Yes, you read it right.
As the VDI debate continues, now heated up thanks to the iPad (piece of crap IMHO, subject to another post), I decided to write this post that has been sitting here, waiting for me for at least 6 weeks. It goes to the heart of VDI: Windows.
As of today when we talk about a hosted desktop solution, we like it or not, Windows is the OS of choice (the desktop versions is what we are discussing here like XP, Vista, 7). And the reason why I think VDI has a long, really long way to go, unless Microsoft takes action, is this same OS indeed. Windows.
Let me start by saying this. There are several posts and information on the web that clearly show that Windows was optimized over the years to run on, guess what, real, physical hardware. Why? By the simple fact until people started talking about VDI (circa 200X), all Windows deployments were 100% done on physical hardware! That is why the OS was tweaked/optimized to run on real hardware. Kind of makes sense huh?
Now if you look at a post by Ruben on storage this is clearly shown and stated. And we are just talking about the disk subsystem here. There are for sure several other things/components that were changed/tweaked to get the best performance out of real hardware.
Add to that a very simple thing: Windows was never designed with things like application layering (explained on this post by Gabe), sharing a master image with differential vDisks and so on, in mind. These changes, required to make VDI an affordable, scalable and stable reality, introduce several issues. The main one for any serious, large deployment, will be what? Support. The next one, the simple fact that no single vendor offers all that is needed for a scalable, stable VDI solution. This means you will probably end up with VMWare on your virtual backend, Citrix XenDesktop as your VDI solution and several other pieces from several other vendors like Atlantis, MokaFive, McDonalds, you name it. Yes, McDonalds is jumping into the VDI bandwagon (what leads us to my post about VDI and Patchworking – worth reading – bringing several issues to the table).
Back to the topic, even though some vendors may say their mechanisms are not that intrusive (like my discussion with John Whalen from Mokafive last night on Twitter), the bottom line is not 100% of your apps may work and more than that, if they apparently work and you find issues down the road and call Microsoft or any other vendor, chances are they will simply tell you to go ____ yourself. You can fill in the blanks.
Some may say that was the case with Terminal Services/Citrix years ago. Yes, in a way that is true. The difference is TS/Citrix was in several ways, way, WAY less ‘destructive’/’intrusive’ on its approach to make things work, than VDI is. VDI has to deal with sharing disk images, dealing with deltas for each user. Dealing with layers. And so on. If you know the internals of any OS you can see right there what sets VDI and traditional SBC apart.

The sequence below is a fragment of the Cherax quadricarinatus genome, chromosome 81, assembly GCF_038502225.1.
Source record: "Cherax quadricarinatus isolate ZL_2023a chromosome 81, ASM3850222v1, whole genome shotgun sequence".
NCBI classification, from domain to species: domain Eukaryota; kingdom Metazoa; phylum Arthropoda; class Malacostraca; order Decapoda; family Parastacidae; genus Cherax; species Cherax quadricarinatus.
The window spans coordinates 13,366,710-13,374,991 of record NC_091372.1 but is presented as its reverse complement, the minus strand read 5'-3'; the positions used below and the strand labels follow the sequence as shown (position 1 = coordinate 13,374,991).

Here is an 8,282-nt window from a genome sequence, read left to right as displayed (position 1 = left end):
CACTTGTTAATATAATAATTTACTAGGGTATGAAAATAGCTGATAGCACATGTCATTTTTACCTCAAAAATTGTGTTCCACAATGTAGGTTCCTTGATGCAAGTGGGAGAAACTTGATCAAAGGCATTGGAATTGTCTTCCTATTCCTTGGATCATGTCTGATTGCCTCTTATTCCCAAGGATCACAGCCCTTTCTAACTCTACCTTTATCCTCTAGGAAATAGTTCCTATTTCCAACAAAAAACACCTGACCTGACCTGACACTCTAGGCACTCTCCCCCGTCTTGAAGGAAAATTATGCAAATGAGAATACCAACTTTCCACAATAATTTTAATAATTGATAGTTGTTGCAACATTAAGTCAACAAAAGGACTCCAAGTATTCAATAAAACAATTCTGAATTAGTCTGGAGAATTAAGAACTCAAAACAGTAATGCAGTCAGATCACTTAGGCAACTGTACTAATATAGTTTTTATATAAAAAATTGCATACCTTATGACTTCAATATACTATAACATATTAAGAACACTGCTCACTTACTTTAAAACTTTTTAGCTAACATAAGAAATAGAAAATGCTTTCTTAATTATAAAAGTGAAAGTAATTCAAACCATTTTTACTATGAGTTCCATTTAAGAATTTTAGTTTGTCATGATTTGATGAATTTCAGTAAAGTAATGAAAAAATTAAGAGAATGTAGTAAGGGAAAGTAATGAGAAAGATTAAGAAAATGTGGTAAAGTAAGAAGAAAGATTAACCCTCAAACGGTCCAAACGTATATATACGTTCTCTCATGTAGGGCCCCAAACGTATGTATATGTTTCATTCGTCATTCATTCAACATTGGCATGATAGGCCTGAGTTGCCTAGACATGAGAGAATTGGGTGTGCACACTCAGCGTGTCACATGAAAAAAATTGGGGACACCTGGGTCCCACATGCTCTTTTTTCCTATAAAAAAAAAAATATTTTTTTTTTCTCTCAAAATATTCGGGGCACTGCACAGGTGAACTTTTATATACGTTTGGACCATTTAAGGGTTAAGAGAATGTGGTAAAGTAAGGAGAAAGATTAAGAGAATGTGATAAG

As soon as Microsoft brought TS under its umbrella, making it an OS (NT4 TSE) or a service on Windows Server OSs (since it introduced Windows 2000 Server), things changed. All the sudden Microsoft had to support its own solution and products running on it. Vendors could no more ignore the fact people were actually using TS/Citrix to run their apps. And if you look at Windows Server 2008 R2 you can see how Microsoft changed the OS to make RDS (formerly known as TS) a better solution for hosting applications. Not to mention the release of tools like the RDS Application Compatibility Analyzer.
So at the end, Microsoft changed Windows Server to make it the ideal SBC platform (I will not go into discussing if they succeeded or not – I do think they have done, with Citrix, an excellent job over the years; still room for improvement, like anything else in life).
VDI is no different. The problem is we now have much deeper issues related to the OS than before. And the only ones that can actually fix these is Microsoft. Period.
Windows may need a big redesign to accomodate VDI needs/requirements. I am sure there are several things that could be changed on Windows to make it the perfect OS for VDI (what I do think most of you will agree with me, Windows is NOT perfect for VDI; for God’s sake, even on physical hardware it has its own issues). Once these changes are done (some may be fundamental changes on the OS) I am sure we will be able to scale a VDI solution without all the storage hassles, disk image sharing, disk deduplication and so on. And it will be supported and (knock on wood), stable.
Of course I assume you want VDI to be scalable, stable and supported. If you do not need all three, for sure you can deploy a VDI solution today. It will be scalable and stable but unsupported. Or scalable and supported but unstable. Pick your two options.
If you think I am nuts, go ahead and leave your comment or email me directly. The bottom line, at least for me, is simple: Windows was never designed with VDI in mind AND VDI has deeper ties than TS/Traditional SBC had at lower level OS components and these two little things introduce several issues.
And that is why, as mentioned several times, thanks to these issues that companies like MokaFive and Atlantis exist and the reason why VDI as a solution keeps moving forward (honestly, I think we all owe a lot to these guys, the ones trying hard to make the virtual world less virtual, more real).
This is simply put, people taking matters into their own hands, while we wait for the day Microsoft will release Windows-V, the first release tailored for virtualization.
Windows-V? You heard about it here first.
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